From its labyrinth of hutongs (traditional Chinese-style homes) to its art scene, Beijing is more than merely the country's seat of government power. Even if you're pressed for time in the city, make sure to get a taste of it all -- literally and figuratively -- from shopping and eating Peking duck to experiencing the luxe offerings on the Great Wall.
What to eat
If you're going to be in Beijing, you can't pass up Peking duck. Although you'll see hanging birds in just about every restaurant window, don't be distracted and head to one of the city's Dadong (大董烤鸭店)Although delicious, duck doesn't make a meal in itself. For the rest of your order, choose from the venue's comprehensive (yet still well-executed) 160-page menu.
Since you're in the capital, it makes sense to try some classic Imperial Cuisine. Li Family Restaurant, is one of the best-known imperial cuisine restaurants in the city, reportedly serving recipes that handed down through generations, from when the founder's great-grandfather worked in the Qing Dynasty.
As with Dadong, best to book in advance at Li to avoid the long queues, and make sure to order the bamboo shoots, scallops, sweet and sour pork ribs, fried sea prawns. The only downside? You need to order a set menu, which starts at RMB200 a person.
Dadong, multiple locations, 5/F, Jinbao Dasha, Jinbao Jie, Dongcheng District, 东城区金宝街金宝大厦5层, +86 10 8522 1234
Family Li Imperial Cuisine, 11 Yangfang Hutong, Deshengmennei Dajie, 德胜门内大街羊房胡同11号,+86 10 6618 0107, no credit cards accepted
Where to visit
The Forbidden City is a 180-acre imperial compound built in the early 15th century and was the residence of the Chinese Emperors for more than 400 years, across two dynasties - Ming and Qing. Expect a long walk across the compound, which will be more efficient if you have a guide explaining the stories behind the site and important historical parts within the area.
The Forbidden City is just North of Tiananmen Square, the famous gate that lies in front of the imperial palace, where in 1949, Chairman Mao announced the establishment of the People's Republic of China. Above the main door is the famous portrait of Mao, a space that was once reserved for the emperor.
Forbidden City, No.4 Jingshan Front Street, Dongcheng District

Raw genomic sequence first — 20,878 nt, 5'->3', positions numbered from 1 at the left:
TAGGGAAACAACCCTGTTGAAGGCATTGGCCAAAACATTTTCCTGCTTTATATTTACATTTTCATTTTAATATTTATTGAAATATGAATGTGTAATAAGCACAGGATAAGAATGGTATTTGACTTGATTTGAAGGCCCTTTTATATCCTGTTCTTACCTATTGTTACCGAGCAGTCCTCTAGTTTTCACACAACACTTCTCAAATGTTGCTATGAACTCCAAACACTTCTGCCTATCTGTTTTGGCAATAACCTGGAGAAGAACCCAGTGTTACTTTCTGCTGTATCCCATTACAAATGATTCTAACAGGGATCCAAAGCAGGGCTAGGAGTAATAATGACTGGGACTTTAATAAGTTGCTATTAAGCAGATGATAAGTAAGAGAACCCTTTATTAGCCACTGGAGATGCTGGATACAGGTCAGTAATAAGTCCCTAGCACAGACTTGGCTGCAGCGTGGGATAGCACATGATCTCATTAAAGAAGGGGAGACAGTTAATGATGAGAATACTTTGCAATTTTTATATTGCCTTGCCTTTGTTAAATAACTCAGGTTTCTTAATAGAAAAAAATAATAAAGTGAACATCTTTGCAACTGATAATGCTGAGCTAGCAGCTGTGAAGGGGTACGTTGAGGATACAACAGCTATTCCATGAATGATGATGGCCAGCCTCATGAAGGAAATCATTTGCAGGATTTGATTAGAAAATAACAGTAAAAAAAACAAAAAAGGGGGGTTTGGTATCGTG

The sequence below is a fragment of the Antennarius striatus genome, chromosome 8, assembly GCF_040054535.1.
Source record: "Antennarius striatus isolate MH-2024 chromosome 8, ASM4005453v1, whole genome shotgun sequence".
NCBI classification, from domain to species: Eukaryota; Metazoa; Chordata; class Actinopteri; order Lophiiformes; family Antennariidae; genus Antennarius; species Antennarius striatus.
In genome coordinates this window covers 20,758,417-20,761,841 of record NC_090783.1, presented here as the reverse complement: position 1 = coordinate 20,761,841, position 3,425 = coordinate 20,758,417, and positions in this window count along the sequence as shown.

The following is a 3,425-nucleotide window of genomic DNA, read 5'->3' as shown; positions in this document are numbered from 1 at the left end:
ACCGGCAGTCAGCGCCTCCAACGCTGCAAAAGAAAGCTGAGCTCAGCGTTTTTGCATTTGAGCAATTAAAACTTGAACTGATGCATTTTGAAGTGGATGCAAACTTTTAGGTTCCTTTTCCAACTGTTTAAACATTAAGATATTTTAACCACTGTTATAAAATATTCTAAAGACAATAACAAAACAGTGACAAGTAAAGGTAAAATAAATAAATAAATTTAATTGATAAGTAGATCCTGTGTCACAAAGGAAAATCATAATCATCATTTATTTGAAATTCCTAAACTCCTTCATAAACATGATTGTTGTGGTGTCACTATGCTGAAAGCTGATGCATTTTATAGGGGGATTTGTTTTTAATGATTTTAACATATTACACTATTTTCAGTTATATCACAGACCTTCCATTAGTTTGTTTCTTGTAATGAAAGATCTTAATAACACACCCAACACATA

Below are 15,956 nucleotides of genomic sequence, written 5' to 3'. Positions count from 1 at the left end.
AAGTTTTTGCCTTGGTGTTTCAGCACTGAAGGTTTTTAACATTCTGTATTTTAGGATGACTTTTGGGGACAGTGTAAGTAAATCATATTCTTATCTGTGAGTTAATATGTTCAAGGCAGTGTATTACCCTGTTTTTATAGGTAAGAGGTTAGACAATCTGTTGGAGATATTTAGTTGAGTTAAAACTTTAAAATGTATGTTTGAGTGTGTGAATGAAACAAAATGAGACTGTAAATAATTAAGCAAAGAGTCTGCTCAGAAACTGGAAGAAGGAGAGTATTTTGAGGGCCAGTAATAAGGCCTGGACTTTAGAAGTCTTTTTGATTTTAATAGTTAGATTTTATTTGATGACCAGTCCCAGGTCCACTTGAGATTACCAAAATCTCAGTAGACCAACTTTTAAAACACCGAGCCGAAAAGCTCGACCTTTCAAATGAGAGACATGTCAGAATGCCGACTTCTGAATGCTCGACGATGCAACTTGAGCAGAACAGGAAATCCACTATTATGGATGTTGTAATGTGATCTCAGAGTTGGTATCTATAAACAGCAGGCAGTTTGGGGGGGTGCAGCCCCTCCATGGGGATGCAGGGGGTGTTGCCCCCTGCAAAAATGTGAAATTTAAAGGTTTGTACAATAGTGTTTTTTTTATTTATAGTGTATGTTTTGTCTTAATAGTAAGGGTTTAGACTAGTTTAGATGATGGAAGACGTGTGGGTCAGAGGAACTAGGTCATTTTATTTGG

While you're in Beijing, a trip to the Great Wall is also in order. Although there are a number of sections of the Great Wall to visit (Badaling being the most frequented by visitors), the 6,000km structure has plenty of space, meaning you don't need to cram in with everyone else in town for the weekend.
If you have a day to spare, head up to Commune By The Wall (you can also stay there if you want to, but at least spend the day). The area consists of a private collection of contemporary architecture designed by 12 Asian architects. It was exhibited at the 2002 la Biennale di Venezia, and in 2005, Commune by the Great Wall was hailed by Business Week as a "New Architectural Wonder of China."
Although Commune by the Great Wall now offers forty-two villa hotel and a luxury spa, the architecture collection is open to the public (by reservation only, RMB 120 per person) and when you're there you can also access the hotel's the private path to an untouched portion of the Great Wall of China, so you can see the wall's raw beauty against the originial landscape.
Commune By The Wall, +86 10 81181888, RMB 120 per person, site tours from Monday through Thursday, 9am to 5pm, reservations must be made at the Concierge in advance, www.communebythegreatwall.com
Where to stay
If you want to stay somewhere more central than Commune, look at Han's Royal Garden Hotel, a small luxury hotel in the centre of Beijing that's a restored noble Chinese home.
Surrounded by Beijing's famous hutongs, this 33-room property is filled with courtyards and classic wooden balconies, and it also offers an imperial Chinese-style restaurant with private dining rooms.
The rooms are decorated in dark wood furniture with Chinese antiques. On the outside, there are five courtyards with goldfish ponds, statues and shady trees, perfect for an escape for the chaos of the streets outside.
The Opposite House (a sister of Hong Kong’s Upper House), a Kenzo Kuma-designed boutique hotel in the sprawling Village at Sanlitun, provides an up-market vibe in Beijing’s centre of hedonism (read: the main bar street).
The rooms are decorated in dark wood furniture with Chinese antiques. On the outside, there are five courtyards with goldfish ponds, statues and shady trees, perfect for a quiet time with your loved ones. Traditional Chinese decoration in the public areas of Han’s Royal Garden Hotel reminds guests of China’s rich culture.
Opposite House, The Village at Sanlitun, Building 1, 11 Sanlitun Beliu, 三里屯北路11号, +86 10 6417 6688, www.theoppositehouse.com
Where to shop
One of Asia’s largest malls is located on the famous Wangfujing street. The Oriental Plaza (1 Chang'an Dong Dadao) is practically a city within a city. Although it only has two levels, it actually stretches a few city blocks. The commercial complex includes office towers, hotel, as well as serviced apartments.
For antiques, check out the Ancient Beijing Street, which is right off the corner from Wangfujing subway station. In fact, the whole of Wangfujing is filled with local crafts from painted snuff bottles to calligraphy and paintings.